I’ve been rereading The Secret Garden (Frances Hodgson Burnett, published serially in 1910 and as a book in 1911) and Laddie (Gene Stratton Porter, 1913) and it’s sort of like a literary version of Iron Chef – the two authors use so many of the same ingredients to make such different dishes. Or maybe Stratton Porter read Burnett and was inspired to invent her own recipe. It was the lyrical descriptions of spring that first started me thinking about the books’ similarities – the two girls heroines both glory in springtime coming to a Yorkshire garden in the one case and an Indiana farm in the other, though one has seen similar springs all her life and the other is seeing it for the first time. Then there are the families: the Sowerby family in The Secret Garden is a bit offstage while the Stantons in Laddie are the center of the story, but both have twelve children, an unusually sensible and most beloved mother who is deeply respected by everyone in her community, and one special son (Dickon and Laddie) who is loved by everyone who knows him, has a special personality that can be seen at first glance (though Dickon isn’t handsome and Laddie is), has a magical way with animals, an unfailing calmness and cheerfulness and is unusually big and strong. (Dickon may seem large only because he’s two years older than Mary and Colin, but he is referred to several times as being very strong.) There’s a lot of Dickon in Little Sister too, in the way both live out of doors as much as humanly possible, and learn about the natural world from what they see around them much more than from books. Mary is as unwanted as Little Sister at first thinks she it. Colin is the same sort of autocratic misfit in The Secret Garden that Mr. Pryor is in Laddie, though boat are eventually coaxed to join the community. Both have a lot of focus on birds, though there’s no one bird in Laddie, not even Bobby the pet bantam, who has as much personality as the robin in The Secret Garden.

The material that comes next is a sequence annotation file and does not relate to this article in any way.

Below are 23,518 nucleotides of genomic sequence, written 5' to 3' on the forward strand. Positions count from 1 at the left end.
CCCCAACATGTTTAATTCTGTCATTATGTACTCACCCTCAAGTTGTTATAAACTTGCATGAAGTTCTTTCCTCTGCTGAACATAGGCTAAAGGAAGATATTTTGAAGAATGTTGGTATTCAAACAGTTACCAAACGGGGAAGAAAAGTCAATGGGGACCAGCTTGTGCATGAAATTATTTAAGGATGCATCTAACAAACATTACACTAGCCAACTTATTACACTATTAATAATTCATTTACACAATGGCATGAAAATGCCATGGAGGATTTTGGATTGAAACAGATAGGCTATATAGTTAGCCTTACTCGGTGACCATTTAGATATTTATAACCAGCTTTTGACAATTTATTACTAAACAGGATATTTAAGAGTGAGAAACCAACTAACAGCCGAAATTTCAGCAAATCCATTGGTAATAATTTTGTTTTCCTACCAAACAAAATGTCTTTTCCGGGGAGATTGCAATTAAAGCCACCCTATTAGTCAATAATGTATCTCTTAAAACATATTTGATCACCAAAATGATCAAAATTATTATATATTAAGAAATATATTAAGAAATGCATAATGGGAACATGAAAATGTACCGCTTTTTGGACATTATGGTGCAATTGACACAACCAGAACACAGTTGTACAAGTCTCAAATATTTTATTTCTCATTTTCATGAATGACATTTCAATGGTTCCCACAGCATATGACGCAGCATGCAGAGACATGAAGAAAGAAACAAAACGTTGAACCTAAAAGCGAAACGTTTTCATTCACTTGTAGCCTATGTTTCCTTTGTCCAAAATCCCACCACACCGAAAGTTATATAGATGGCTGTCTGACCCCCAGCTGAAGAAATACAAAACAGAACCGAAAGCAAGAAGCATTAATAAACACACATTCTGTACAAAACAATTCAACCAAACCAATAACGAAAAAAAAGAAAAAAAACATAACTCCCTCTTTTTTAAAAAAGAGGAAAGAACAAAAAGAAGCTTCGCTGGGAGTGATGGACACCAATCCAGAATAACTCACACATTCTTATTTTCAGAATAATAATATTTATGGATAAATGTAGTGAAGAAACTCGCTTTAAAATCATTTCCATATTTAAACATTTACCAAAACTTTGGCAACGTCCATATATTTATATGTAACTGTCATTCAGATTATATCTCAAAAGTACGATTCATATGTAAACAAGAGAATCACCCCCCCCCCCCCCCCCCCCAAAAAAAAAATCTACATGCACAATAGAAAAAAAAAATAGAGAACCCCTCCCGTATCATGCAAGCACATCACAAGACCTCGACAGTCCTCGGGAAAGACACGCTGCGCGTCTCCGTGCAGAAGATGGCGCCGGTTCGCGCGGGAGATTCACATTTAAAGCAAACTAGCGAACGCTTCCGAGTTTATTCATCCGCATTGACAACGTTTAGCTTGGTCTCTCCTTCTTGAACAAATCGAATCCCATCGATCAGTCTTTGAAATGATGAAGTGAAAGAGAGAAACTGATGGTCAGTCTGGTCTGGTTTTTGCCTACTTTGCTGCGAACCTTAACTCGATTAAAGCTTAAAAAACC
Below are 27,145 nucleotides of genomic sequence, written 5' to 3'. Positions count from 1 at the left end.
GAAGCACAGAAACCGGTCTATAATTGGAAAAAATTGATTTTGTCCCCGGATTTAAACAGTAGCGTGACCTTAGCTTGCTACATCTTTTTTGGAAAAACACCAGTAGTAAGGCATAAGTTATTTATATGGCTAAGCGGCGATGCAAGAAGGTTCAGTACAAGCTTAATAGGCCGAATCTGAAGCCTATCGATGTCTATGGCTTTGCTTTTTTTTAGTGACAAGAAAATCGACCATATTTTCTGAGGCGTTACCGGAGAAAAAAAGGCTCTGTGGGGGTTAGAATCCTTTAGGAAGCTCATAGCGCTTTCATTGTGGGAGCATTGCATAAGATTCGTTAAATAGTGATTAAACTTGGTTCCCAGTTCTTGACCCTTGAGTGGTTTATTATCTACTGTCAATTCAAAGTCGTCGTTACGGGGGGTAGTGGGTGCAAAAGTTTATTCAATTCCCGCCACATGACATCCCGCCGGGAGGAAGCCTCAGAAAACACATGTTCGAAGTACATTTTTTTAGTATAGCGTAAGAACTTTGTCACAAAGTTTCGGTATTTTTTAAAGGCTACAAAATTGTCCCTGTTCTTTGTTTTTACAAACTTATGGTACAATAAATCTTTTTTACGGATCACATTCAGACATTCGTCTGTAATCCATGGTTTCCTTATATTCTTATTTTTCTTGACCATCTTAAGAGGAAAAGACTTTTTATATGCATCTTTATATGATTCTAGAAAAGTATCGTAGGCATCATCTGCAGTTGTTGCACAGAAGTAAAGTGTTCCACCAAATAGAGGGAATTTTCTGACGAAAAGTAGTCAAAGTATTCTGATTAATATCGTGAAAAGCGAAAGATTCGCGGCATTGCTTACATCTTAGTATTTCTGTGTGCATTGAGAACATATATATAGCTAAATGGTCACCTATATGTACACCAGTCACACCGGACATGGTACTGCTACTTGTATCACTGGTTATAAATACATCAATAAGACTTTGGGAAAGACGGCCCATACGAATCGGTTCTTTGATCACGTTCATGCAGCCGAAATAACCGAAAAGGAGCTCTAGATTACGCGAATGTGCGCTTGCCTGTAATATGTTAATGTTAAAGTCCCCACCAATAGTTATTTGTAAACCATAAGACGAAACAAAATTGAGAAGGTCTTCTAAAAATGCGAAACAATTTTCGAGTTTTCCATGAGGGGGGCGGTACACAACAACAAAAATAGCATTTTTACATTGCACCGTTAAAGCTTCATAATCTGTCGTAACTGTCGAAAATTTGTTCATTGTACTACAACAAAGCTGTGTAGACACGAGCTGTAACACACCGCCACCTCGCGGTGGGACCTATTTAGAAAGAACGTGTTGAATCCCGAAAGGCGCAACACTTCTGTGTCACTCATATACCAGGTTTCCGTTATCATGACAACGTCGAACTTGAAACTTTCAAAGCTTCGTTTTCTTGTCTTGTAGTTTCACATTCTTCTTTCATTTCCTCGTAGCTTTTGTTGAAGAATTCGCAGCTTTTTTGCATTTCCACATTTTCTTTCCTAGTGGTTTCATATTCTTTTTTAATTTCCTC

But other than that, the books are completely different in every detail.